Next in the series Speaker Academy, which started here.
After a day off for Trevor Torres’s Q&A on selling, we resume with the third of Randi Oster’s takeaways from our phone conversation.
Randi’s an experienced business person with speaking experience, so her #3 observation is not necessarily what a newbie would prioritize. But it’s an important point, as you’ll see. I’ve heavily edited Randi’s notes. Randi, thank you for your work; your words per se aren’t here, but this lesson exists because of your work:
Competent patients can cause cognitive dissonance. The speaker must deal with it.
“Cognitive dissonance” is a geeky psychological term; all you really need to know is this:
- “Cognitive” is about how people experience life: what they see and how they interpret it.
- “Dissonance” is when it seems two things couldn’t possibly belong together, or are uncomfortable together.
- When people see something with their own eyes
that simply isn’t possible given everything they believe,
or if it puts them in an unsolvable bind,
that’s cognitive dissonance.
- It’s uncomfortable – as uncomfortable as two musical notes that don’t belong together.
- People do something to relieve the tension. (More on this in a moment.)
In my talks about patients as partners, the most common cognitive dissonance I’ve encountered is:
Medical training is important
and really hard,
and we patients haven’t had it.
So how could we know anything useful?
(Don’t argue with me about this; it’s what I’ve seen, and this is a free course – you don’t have to agree.:-))
And as I said a moment ago, here’s the thing to realize:
Tension seeks resolution.
It’s a universal truth: in music, psychology, and elsewhere, tension wants to be resolved. This is important to understand because when your message conflicts with people’s beliefs, they will be involuntarily driven to do something about it, and “something” may be to reject you and your message because you make no sense.
It’s your job to deal with this – to make sense in your audience’s world.
Wikipedia lists three common ways people resolve this tension:
- Alter existing cognitions [Change their view, their beliefs]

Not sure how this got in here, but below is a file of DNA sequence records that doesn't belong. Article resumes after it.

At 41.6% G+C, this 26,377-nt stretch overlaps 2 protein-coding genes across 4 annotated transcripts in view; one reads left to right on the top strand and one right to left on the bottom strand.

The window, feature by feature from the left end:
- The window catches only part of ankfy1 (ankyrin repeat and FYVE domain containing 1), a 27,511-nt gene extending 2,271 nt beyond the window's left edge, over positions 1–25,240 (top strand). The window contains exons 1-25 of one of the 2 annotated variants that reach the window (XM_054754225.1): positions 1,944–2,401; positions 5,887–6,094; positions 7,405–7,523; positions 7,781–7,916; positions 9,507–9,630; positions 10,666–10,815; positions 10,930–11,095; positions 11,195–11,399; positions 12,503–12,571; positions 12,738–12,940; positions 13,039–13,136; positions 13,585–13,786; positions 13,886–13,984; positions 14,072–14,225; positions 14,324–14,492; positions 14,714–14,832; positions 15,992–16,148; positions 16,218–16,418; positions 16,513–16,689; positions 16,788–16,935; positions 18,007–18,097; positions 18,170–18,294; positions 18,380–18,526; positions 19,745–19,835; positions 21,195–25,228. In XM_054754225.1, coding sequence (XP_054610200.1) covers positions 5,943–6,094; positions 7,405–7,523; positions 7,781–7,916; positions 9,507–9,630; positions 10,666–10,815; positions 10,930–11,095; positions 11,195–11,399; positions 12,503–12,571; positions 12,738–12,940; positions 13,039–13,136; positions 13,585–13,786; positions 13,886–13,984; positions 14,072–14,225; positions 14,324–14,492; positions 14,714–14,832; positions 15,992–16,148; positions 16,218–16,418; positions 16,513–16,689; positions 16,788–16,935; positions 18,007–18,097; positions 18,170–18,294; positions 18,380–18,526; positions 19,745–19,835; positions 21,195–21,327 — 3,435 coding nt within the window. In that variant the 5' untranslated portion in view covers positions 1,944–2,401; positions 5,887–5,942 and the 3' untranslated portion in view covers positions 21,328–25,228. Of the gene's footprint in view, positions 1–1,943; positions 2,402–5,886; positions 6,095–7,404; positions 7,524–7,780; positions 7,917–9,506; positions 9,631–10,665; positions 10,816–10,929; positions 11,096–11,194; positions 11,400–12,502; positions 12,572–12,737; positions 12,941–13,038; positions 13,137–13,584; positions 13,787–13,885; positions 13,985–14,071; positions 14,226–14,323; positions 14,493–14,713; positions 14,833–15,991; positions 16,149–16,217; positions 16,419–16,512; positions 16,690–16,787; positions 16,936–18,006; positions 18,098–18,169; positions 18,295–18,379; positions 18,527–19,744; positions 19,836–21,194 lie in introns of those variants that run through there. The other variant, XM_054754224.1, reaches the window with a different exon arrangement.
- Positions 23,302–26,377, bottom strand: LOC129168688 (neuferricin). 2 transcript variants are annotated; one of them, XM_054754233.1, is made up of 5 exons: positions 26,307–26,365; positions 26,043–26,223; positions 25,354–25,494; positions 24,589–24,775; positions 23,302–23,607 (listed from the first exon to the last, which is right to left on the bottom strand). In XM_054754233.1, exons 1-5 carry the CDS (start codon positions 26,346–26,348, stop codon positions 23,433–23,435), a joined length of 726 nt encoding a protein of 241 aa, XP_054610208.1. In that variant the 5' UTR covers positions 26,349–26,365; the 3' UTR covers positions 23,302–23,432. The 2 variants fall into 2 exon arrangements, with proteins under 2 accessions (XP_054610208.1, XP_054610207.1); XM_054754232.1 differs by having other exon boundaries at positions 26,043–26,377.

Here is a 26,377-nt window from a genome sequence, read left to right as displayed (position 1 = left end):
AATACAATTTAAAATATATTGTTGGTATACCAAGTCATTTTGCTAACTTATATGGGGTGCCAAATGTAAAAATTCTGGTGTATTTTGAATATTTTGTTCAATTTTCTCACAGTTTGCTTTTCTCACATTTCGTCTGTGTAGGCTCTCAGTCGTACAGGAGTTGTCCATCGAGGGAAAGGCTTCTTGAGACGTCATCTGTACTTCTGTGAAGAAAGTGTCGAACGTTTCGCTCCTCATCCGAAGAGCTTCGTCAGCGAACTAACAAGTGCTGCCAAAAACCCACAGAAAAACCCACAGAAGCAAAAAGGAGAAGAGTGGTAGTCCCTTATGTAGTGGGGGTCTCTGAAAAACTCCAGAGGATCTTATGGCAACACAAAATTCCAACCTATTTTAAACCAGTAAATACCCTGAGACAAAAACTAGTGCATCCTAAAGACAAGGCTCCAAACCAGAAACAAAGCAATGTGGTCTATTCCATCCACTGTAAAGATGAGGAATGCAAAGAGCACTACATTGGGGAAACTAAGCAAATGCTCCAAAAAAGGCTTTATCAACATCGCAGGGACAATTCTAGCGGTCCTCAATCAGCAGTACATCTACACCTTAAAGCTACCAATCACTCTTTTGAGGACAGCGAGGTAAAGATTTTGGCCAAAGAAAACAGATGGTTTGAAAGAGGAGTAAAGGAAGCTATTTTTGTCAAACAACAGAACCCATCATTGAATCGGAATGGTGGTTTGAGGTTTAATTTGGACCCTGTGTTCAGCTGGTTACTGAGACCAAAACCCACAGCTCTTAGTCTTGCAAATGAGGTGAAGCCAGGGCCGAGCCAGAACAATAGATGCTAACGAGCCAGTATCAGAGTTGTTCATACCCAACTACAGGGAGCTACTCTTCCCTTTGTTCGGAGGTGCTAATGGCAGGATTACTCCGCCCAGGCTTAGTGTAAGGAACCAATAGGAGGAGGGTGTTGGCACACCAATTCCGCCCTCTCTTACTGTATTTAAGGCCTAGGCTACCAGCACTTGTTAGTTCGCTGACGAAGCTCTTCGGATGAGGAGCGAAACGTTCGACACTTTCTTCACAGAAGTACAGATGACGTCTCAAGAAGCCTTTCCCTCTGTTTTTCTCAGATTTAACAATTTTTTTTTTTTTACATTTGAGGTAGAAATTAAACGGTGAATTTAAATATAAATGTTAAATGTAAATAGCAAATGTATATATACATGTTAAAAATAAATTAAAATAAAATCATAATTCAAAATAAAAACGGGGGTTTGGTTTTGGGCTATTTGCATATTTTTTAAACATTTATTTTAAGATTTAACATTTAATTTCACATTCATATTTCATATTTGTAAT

- Add new [cognitions] to create a consistent belief system [Add additional information]
- Reduce the importance of any one of the dissonant elements [Decide something’s not important after all.]
#3 is in Aesop’s Fables: the fox wanted some grapes but couldn’t get them. Uncomfortable, he resolved the tension by deciding, “They were probably sour anyway.” (He reduced the tension by diminishing one of his feelings.)
#1 is really, really hard – getting people to change what they believe in. (When’s the last time you changed a belief?)
#2 is my usual approach: to add new information that explains the conflict, so they understand things without having to reject what they’ve built their career on.
When you succeed at that, people have genuinely learned something. You’ve rocked their world.
And here’s why you have to do this:
If you say something that makes no sense to the audience,
and you don’t resolve it via #2,
they’ll do a special #3 on you (“reduce the importance of one of the conflicting beliefs”):
they’ll reduce the tension by saying “Ridiculous” or “BS” (out loud or to themselves)
and they’ll tune you out.*
When that happens, your goose is cooked.
Your takeaway from this lesson:
If you want to change things,
it’s your job to present your thoughts
in a way that realizes and respects the audience’s views
and gives people a new way of looking at things
so the dissonance is relieved
and things make sense in a new way.
If you can reduce the dissonance – the tension between their view and your new ideas – then not only have you been genuinely persuasive, they come away with a new view of life. And boy is that valuable; how many speeches have you ever heard that produce that result?
Later on we’ll get into the specific facts I introduce in almost every speech that add to the audience’s current view. But it’d be useless to introduce that before you understand why it’s important.
Next in the series: #5: Knock it out of the park
* At MIT I knew a physics major who couldn’t tolerate the news that sometimes light acts like a wave of energy, and sometimes it acts like a particle that smacks into things. One of his beliefs was “things are one thing or another – not both”; then a new cognition came along – “Sorry, kid, light is both.” Know what he did? He quit physics. Couldn’t stand the tension, and changed his major.